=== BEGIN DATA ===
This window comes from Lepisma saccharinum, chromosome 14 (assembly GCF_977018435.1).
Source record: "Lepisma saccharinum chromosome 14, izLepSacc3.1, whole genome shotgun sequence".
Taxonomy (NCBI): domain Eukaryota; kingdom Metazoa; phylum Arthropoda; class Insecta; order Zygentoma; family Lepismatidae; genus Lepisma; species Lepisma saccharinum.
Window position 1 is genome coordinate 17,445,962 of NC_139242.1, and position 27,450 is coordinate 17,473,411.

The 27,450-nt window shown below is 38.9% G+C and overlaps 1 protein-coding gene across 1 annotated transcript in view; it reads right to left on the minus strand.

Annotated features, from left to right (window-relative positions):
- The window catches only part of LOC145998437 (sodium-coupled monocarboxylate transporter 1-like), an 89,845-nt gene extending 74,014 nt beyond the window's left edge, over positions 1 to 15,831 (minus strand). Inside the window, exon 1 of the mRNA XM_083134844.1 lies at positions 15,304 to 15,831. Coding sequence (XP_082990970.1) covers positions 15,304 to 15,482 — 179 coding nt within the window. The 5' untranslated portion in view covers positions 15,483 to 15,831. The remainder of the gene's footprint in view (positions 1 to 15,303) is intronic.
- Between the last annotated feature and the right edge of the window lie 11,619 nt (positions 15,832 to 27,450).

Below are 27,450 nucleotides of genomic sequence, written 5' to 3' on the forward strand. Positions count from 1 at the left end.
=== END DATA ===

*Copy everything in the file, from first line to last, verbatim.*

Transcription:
This window comes from Lepisma saccharinum, chromosome 14 (assembly GCF_977018435.1).
Source record: "Lepisma saccharinum chromosome 14, izLepSacc3.1, whole genome shotgun sequence".
Taxonomy (NCBI): domain Eukaryota; kingdom Metazoa; phylum Arthropoda; class Insecta; order Zygentoma; family Lepismatidae; genus Lepisma; species Lepisma saccharinum.
Window position 1 is genome coordinate 17,445,962 of NC_139242.1, and position 27,450 is coordinate 17,473,411.

The 27,450-nt window shown below is 38.9% G+C and overlaps 1 protein-coding gene across 1 annotated transcript in view; it reads right to left on the minus strand.

Annotated features, from left to right (window-relative positions):
- The window catches only part of LOC145998437 (sodium-coupled monocarboxylate transporter 1-like), an 89,845-nt gene extending 74,014 nt beyond the window's left edge, over positions 1 to 15,831 (minus strand). Inside the window, exon 1 of the mRNA XM_083134844.1 lies at positions 15,304 to 15,831. Coding sequence (XP_082990970.1) covers positions 15,304 to 15,482 — 179 coding nt within the window. The 5' untranslated portion in view covers positions 15,483 to 15,831. The remainder of the gene's footprint in view (positions 1 to 15,303) is intronic.
- Between the last annotated feature and the right edge of the window lie 11,619 nt (positions 15,832 to 27,450).

Below are 27,450 nucleotides of genomic sequence, written 5' to 3' on the forward strand. Positions count from 1 at the left end.